NGC 1073 – The Quasar Magnet

Condon & Dressler (1978) found that there is a radio source within NGC 1073 disk very close to NGC 1073’s spiral arm. But based on the features of the object (PKS 0241+011, object 2 in Figure 1) they said:

Since 0241+011 is so unlike any known spiral-arm radio source, we tentatively count it as a QSO…

Then they calculated the statistics of close QSO-galaxy pairs, especially for this pair, and they arrive to following result:

The expected number of BSOs in this area is 1.1; the number discovered is one – the probable QSO 0241+011.

Note, however, that they are not talking only about NGC 1073 area, but their whole survey area. It’s also interesting to note that according to Condon & Dressler (1978), NGC 1073 doesn’t show a spiral structure in neutral hydrogen. They also make a prediction about this case:

The cosmological interpretation of 0241+011 requires that it lie well behind the spiral arm of U02210, and a deep 21 cm neutral hydrogen absorption line should be present in its spectrum.

As we shall see later, this was confirmed by England & Gottesman (1990). Good work there by Condon & Dressler.

It’s a quasar – and two more

Arp & Sulentic (1979) confirmed spectroscopically that 0241+011 is a quasar, and searched the field for other similar blue stellar objects. They found two more, which also turned out to be quasars. They measured following redshifts for the three quasars: 0.601 (Fig. 1 obj. 5), 1.941 (obj. 4), and 1.400 (obj. 2). Based on average quasar density and surface areas relating to the proximity of quasars, they calculated that the chance projection probability for the two additional quasars, in addition to 0241+011, is at best about one chance in a thousand. López-Corredoira & Gutiérrez (2006) also arrived to similar result in their calculation. Arp & Sulentic (1979) also mentioned some possible signs of interaction with the quasars and NGC 1073, such as arms splitting just before the quasar positions. One suggestion in the paper was that there might be a tendency of Scd-Sd type galaxies to have quasars very near them, and as another example they mentioned the quasar at the edge of the disk of NGC 4395.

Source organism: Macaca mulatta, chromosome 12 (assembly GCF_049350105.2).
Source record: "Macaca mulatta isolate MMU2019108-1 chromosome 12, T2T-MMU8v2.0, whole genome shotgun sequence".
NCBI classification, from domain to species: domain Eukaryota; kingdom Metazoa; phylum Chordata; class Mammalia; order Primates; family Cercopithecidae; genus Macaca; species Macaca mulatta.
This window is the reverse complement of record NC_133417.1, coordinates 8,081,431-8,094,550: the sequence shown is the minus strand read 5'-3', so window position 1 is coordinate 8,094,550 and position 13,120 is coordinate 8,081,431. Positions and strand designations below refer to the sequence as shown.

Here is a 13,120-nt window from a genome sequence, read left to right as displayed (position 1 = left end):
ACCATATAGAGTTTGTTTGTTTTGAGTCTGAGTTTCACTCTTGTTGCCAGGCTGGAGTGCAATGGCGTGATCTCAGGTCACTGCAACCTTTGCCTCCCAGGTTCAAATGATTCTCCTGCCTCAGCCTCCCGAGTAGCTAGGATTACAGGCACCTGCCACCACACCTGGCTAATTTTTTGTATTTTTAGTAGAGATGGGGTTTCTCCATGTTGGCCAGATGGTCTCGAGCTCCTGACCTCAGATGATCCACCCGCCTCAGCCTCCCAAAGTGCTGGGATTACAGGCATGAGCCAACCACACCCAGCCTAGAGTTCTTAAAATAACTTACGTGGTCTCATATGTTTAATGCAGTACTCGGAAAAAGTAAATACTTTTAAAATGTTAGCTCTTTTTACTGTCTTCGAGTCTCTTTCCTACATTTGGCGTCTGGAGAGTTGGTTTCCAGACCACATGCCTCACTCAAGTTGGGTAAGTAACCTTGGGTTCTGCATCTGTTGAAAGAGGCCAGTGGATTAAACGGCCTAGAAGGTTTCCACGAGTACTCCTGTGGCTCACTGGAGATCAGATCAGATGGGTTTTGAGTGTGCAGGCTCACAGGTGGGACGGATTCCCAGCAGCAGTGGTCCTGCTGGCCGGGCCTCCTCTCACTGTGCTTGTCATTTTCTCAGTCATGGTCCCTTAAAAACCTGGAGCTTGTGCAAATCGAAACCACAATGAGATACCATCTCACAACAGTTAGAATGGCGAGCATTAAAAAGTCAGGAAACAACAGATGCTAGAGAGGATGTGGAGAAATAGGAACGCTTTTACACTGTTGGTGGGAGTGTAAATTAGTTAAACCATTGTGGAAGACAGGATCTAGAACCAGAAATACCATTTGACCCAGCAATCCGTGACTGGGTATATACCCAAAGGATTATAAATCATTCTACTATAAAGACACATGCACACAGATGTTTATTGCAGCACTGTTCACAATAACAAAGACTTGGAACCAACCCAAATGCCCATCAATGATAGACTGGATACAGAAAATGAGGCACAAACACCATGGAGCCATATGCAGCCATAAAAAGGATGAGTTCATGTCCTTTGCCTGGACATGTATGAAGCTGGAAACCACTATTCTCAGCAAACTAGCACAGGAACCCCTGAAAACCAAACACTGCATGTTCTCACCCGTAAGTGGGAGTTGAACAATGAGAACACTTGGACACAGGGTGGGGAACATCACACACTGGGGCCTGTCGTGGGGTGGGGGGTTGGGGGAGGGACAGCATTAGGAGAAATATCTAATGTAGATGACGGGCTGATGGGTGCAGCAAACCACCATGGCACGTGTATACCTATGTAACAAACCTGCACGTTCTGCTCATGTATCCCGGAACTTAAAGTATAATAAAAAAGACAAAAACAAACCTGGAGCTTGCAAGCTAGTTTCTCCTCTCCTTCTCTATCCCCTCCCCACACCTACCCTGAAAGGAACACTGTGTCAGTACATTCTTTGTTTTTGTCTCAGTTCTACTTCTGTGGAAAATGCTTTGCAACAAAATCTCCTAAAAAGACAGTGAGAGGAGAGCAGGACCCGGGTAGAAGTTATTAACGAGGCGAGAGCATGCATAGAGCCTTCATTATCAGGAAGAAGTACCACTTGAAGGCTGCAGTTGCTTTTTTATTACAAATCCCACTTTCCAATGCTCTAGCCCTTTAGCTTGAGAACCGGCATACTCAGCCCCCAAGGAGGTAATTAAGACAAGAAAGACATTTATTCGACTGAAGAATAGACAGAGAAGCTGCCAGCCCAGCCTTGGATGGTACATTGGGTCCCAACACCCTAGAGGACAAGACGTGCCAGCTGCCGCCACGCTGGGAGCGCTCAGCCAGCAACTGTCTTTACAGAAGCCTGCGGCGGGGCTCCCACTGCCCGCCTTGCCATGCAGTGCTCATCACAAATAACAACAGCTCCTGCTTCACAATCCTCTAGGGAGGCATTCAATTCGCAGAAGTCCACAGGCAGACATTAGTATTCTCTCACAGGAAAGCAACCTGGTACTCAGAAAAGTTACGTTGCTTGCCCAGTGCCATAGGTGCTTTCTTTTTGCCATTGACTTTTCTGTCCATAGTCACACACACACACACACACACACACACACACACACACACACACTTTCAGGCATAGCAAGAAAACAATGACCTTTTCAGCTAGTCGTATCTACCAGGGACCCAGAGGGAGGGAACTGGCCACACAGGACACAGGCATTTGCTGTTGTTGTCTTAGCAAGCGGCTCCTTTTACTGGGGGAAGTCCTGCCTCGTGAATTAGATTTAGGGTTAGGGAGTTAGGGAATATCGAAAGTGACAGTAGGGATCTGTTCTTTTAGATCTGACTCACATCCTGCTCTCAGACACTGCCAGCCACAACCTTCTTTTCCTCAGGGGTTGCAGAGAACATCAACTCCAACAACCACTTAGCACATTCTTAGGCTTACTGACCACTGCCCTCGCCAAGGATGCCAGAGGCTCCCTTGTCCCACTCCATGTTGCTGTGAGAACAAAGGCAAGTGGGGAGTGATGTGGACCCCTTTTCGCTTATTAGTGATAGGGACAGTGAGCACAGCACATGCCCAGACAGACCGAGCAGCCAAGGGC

Burbidge et al. (1979) measured following redshifts for the three quasars: 0.599 (obj. 5), 1.945 (obj. 4), and 1.411 (obj. 2), confirming Arp & Sulentic (1979) redshifts. They noted on the redshift values:

It is interesting to note that the redshifts of these three objects, z = 1.945, 0.599, and 1.411, fall in three peaks of the redshift distribution, at z = 0.60, 1.41, and 1.96, discussed by Burbidge (1978).

They also reported a possible absorption line in the spectrum of the object 4. Arp (1987) noted one additional on NGC 1073’s association to the three quasars:

Three clumps of hydrogen in the disk, if rotated forward by ~20 degrees, correspond to the positions of the three quasars.

Figure 1. The objects with measured redshifts near NGC 1073. Size of the image is 7 x 7 arcmin. Image is from Digitized Sky Survey (POSS2/UKSTU Blue).

Studies continue

England et al. (1990) noted a symmetry that could be caused by interaction:

The excellent circular symmetry is not maintained in the northwest quadrant. Here the gas density has a steep gradient… This effect could be caused by interaction between NGC 1073 and another nearby galaxy or other object. … No evidence was found for objects likely to interact with NGC 1073 and produce the steep density gradient seen in the northwest quadrant.

So, there’s signs of interaction, but no candidate objects. Are you thinking that perhaps the quasars are causing the interaction signs? If you are, hold your horses, England et al. (1990) also note this: